Leighton Vaughan Williams assesses the French Election betting landscape.
The voting on Sunday in the first round of the election to determine the next president of France was in fact quite close, with less than 4.5% of the vote share separating the top four candidates, and less than 2% separating those placed second, third and fourth. Only two can go through to the second and final round of voting, however, and that came down to Emmanuel Macron, the candidate of the new, centrist En Marche party (24%) and Marine Le Pen, of the far right Front National (21.3 per cent). Francois Fillon (on the centre-right) and Jean-Luc Melenchon (on the far left) picked up 20% and 19.6% respectively. In the event, Macron’s lead of almost 3% over Le Pen defied most expectations. The higher than expected turnout in areas leaning to the former Economy minister explains this in part, with Paris polling particularly strongly.
Macron would appear to be the candidate Le Pen would least want to face, with the polls indicating that she has upwards of a 20% gap to make up, and less than two weeks to do it. The early concession speech of Fillon, in which he threw his support behind Macron for the final round of voting, was also a very big cherry on the En Marche victory cake. With Benoit Hamon, the Socialist Party candidate, who secured 6.4% of the vote, doing likewise, the omens were starting to look very good. Only Melenchon’s refusal to endorse him dampened things a bit.
Now let’s look at that thing called value. When I advised Emmanuel Macron to win the presidency at 6/1 (longer in places) on January 4th, I did so because the price on the ‘Outsider’, as I termed him, was simply excellent value. Neither Le Pen nor Fillon was likely, I wrote at the time, to attract much support from the left or centre-left of the political spectrum, and that they would split a considerable section of the votes of those whose main concern is immigration. This might be enough, I argued, to let another candidate into the run-off. Of the available choices, I went for the avowedly centrist, outsider ticket espoused by Macron. He also sported a higher approval rating than his rivals.
Macron is also lucky to be facing Marine Le Pen rather than Francois Fillon, whom she beat in the vote share by just a little over 1%. A Macron/Fillon showdown might have been a real nail-biter, and the 5/1 on offer about Fillon just a couple of weeks prior to the first vote was almost (though not quite) as attractive as the earlier 6/1 about Macron, and certainly worth considering as a hedge.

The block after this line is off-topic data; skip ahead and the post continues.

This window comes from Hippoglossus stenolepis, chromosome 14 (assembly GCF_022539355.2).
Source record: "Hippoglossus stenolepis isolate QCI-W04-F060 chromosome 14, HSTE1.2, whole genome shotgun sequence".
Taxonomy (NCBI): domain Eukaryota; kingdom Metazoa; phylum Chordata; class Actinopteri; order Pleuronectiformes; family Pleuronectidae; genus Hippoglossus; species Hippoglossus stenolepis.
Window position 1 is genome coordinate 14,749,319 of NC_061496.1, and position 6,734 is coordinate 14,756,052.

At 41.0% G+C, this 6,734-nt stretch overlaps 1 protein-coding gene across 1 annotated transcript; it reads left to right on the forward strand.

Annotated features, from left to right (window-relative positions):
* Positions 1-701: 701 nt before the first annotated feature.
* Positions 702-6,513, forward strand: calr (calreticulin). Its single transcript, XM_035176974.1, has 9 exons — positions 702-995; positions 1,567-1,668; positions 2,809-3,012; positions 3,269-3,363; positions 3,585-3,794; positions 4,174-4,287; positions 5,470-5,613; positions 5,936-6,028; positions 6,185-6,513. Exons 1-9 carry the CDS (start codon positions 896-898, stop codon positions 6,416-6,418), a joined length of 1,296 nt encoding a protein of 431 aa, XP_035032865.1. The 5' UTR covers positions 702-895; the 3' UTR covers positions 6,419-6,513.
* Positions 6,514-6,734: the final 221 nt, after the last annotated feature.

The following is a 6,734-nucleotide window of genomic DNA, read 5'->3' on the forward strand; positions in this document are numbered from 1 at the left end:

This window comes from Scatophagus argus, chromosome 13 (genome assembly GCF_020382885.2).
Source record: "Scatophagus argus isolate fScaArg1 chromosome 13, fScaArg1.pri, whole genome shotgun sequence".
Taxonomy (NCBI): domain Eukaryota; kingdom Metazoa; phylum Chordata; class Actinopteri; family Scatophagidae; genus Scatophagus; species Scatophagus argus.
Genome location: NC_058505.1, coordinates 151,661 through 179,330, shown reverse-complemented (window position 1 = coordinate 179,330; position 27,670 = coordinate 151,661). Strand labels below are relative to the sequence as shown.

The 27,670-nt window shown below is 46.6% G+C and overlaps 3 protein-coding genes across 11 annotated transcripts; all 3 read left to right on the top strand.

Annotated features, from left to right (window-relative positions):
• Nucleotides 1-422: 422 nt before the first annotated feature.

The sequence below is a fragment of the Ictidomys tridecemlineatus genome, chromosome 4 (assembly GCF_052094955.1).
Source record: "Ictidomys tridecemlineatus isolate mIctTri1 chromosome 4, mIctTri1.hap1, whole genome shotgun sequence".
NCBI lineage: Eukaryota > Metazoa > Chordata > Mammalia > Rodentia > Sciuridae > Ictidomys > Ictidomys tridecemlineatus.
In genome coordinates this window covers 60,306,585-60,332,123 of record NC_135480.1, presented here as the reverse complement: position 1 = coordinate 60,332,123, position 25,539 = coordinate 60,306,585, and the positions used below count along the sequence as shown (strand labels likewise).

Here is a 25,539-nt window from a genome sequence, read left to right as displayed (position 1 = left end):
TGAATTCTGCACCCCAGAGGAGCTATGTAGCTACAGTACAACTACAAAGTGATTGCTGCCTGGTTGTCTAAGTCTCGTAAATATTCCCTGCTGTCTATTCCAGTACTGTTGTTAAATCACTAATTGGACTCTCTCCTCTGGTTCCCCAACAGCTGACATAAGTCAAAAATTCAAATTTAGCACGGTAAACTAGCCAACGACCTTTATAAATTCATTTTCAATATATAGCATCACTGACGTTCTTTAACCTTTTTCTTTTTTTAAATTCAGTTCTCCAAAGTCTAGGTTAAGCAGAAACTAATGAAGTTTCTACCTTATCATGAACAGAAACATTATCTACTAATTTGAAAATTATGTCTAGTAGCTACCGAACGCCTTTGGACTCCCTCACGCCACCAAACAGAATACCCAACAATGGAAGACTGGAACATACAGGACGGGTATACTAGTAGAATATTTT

So is there any similar value available now? The best price available about a Macron victory is currently 1/6, with 11/2 on offer about Le Pen. Does either price offer value? For those who took the 6/1 about Macron, is the 11/2 about Le Pen now a reasonable hedge of the position?Bet £10 get £20! Claim Now
The default view is that Macron is so far ahead in the polls that it will take a political earthquake to shake his lead, especially in the short period of time before the final vote (Sunday, May 7th). So what could cause such an earthquake? The obvious thing is a major scandal affecting the frontrunner, or a disastrous gaffe, perhaps in a debate. This is one of those known unknowns. A big personal scandal seems somewhat unlikely given the two-stage nature of this contest, yet stranger things have happened before. Still, it is worth bearing in mind that matters which might be considered politically damaging in some countries are not always considered in the same light by the French voting public.
Probably of more concern to Macron is turnout, that imponderable which has made a monkey out of many a poll. He will be hoping not just for a favourable turnout from his own supporters but also from former supporters of Fillon, Hamon and Melenchon. But he can’t rely on any of this. In 2002, the centre and centre-left united behind Jacques Chirac to decisively see off the second-round challenge of another Le Pen, Jean-Marie, the father of the current candidate.
Marine Le Pen will be hoping that Emmanuel Macron is no Jacques Chirac, as she seeks to persuade voters uncommitted to Macron, especially the backers of Fillon, to switch to her. She is also hoping that her supporters will flock to the polls in huge numbers to offset any preference for Macron among the less committed.
A major terror attack is another of those known unknowns. The precise effect that might have on the race is difficult to assess, but it might very well play into the hands of a candidate playing the no-nonsense nationalist card.
Then there is the greatest imponderable of them all, the Putin factor. There is a suspicion in some circles that the Russian leader has support for Le Pen next on his list of ‘to do’ tasks. A report by CNN today, for example, suggests that Macron’s campaign was recently targeted by hackers using methods similar to those used to target the Clinton campaign in the US presidential election. Whatever the basis of all of this, it’s one more factor to consider.
So what now? My own view, based on everything, is that there is currently no real value at either the 1/6 on offer about Emmanuel Macron gaining the keys to the Elysee Palace, or the 11/2 about Marine Le Pen. If you already took the 6/1 or longer about Macron advised here in early January, you might of course wish to lock in a profit, regardless of value. If so, I wouldn’t wish to stop you. For the moment, though, I shall keep a watching brief for any unexpected developments. A week is a long time in politics. A week and a few days is even longer.